We’ve all done it. You’re playing five a side with your mates, you go in for a sliding tackle, hit the ground, and get up dripping blood. In the days to come we’re talking serious scabbing and itching. Then, next week, next slide tackle, it all gets worse.
At times like this the serious sports film geek will come up with the inspirational quote Keanu Reeves makes to his team in that awesome movie ‘The Replacements’ – ‘pain heals, chicks dig scars, glory lasts for ever’. If you haven’t seen it you can catch it on YouTube here.
Put simply in scientific terms the problem with artificial pitches, unlike real turf where you can slide into and over it, is that they have a high co-efficient of friction . Include the fact that the synthetic fibres are short and unforgiving and as your skin rubs against them friction literally melts your skin. It’s painful, and something footballers and hockey players particularly suffer from.
One response to Astro-burns is to simply man-up and tough it out. This is probably the wrong response as you’ve actually quite seriously compromised your body’s route one protection – your skin. (Click here for clinic stuff on skin.) Always wash the injury out well after any bleeding has stopped. If you don’t want scarring you need to apply moist dressings for 5-7 days (changing every 2 days and to check it isn’t infected) until it heals over.
Your Grandma’s approach would have been to smear it in some antiseptic cream and ‘let the air get to it’. This approach will work equally well but it will scab over – so it’s the preferred ‘chicks dig scars’ route to healing.
If it scabs over and you’d rather it didn’t scar then try not to knock the scab off. You will not always get a scar every time you graze the skin. The lighter the abrasion the less likely you are going to be left with a permanent mark, don’t worry if the mark goes slightly lighter than the surrounding skin this just means that it’s healing correctly.
Studies in America show that artificial pitches get hotter than grass at up to 50 Celsius. In summer pitches should be cooled before use because these temperatures would expose individuals to heat stroke and dehydration.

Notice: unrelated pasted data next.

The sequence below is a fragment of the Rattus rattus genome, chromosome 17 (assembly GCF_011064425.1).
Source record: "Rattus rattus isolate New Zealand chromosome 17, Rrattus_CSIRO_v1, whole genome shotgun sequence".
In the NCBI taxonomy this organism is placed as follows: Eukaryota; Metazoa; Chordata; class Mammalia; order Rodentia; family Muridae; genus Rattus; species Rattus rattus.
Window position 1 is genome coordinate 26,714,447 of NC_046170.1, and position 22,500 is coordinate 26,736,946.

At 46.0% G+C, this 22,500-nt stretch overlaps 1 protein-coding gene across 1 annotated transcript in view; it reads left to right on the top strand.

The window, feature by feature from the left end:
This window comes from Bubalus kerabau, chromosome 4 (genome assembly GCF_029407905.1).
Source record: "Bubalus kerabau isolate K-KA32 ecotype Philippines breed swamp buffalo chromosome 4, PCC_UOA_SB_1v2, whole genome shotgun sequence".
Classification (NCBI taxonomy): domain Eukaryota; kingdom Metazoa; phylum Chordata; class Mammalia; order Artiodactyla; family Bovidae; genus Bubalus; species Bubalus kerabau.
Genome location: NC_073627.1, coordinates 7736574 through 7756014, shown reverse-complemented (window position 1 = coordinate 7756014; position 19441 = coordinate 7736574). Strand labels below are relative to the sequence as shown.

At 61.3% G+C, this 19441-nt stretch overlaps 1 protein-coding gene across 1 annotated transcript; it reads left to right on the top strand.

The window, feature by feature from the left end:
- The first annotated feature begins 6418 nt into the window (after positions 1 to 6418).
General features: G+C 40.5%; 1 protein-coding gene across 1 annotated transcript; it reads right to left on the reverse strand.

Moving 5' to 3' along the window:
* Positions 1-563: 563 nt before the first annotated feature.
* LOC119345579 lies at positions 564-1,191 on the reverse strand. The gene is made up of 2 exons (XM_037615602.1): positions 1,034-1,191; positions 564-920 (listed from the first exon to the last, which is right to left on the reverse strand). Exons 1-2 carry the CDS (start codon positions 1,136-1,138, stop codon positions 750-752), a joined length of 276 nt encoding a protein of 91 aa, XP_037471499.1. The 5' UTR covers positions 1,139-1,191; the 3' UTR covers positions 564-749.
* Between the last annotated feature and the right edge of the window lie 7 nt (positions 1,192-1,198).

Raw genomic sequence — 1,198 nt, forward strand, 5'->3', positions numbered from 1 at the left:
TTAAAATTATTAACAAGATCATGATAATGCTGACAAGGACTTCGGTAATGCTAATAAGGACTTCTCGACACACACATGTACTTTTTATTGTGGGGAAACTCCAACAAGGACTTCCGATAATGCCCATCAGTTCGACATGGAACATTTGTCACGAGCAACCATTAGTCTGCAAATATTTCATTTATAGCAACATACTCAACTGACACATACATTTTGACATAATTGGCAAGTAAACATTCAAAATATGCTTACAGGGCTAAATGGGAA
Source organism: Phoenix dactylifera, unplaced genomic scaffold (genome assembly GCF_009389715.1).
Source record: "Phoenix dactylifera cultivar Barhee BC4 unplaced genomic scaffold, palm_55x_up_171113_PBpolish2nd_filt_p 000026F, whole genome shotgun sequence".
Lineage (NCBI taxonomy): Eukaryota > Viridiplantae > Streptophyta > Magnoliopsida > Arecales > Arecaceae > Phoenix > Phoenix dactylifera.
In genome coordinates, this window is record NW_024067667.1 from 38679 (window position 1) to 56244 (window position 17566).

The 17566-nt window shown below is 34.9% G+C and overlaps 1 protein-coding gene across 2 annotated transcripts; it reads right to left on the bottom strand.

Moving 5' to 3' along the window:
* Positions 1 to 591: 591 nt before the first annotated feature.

Another study showed that Professional American football teams had a higher number of injuries on artificial turf than normal grass, in particular sprains, pulls and even ACL problems. Athletes also complained more about muscle soreness using the artificial surface compared to the turf.
Astro may mean you can play in all weathers, but it does seem to raise the risk and talking from experience at DW and to older athletes, it will probably shorten any serious playing career.
Luckily as technology changes it’s getting better, although it’s still a very real problem on some older pitches due to the original quality and the wear and tear of the surface. In fact the latest artificial turf is less abrasive and takes the impact better, causing less injury and burns. These pitches are still built on sand, with synthetic blades of grass containing rubber crumble making it closer in texture to natural turf.
Look online and you’ll see some rather scary reports that these surfaces harbour bacteria. The view is that a lot of sportsmen spit (do girls spit too?) and that seems a valid point. However the reality of a health threat has never really been confirmed. Maintenance experts say that if the pitch is watered regularly there shouldn’t be any bacteria. Also with regular watering the turf will remain soft.
These new designs enable individuals to grip the surface a lot more than on a synthetic surface that has shorter grass. As the new surface is also much softer than its predecessors, goalkeepers and players do not encounter as many injuries such as turf burn.
As always at DW we have prevention at the front of our minds. To avoid burns on artificial turf wear multiple layers and cover the parts of the body that will have contact with the ground. For example if you are a goalkeeper wear a long sleeved jersey to protect your arms, reducing the risk of abrasions.
Most Hockey goalies wear padding and base layers which protect elbows from scratches and scrapes, still enabling the skin to breath.
If you’re happy with your scars no problem (and you’re probably a bloke!). If you’d rather not have a scar, wherever it is and whatever the reason, then Kelo-Cote gives you the chance to make it a whole lot less conspicuous. Actually there are not too many things you can do about scarring but Kelo-cote can really help sort it and we think it rather brilliantly clever super cool (despite the rather weird name) and on that basis Doctor Wellgood happily recommend it to you. It comes in gel form or as a spray - which is particularly good if you have a big astro scar. You can buy it online too.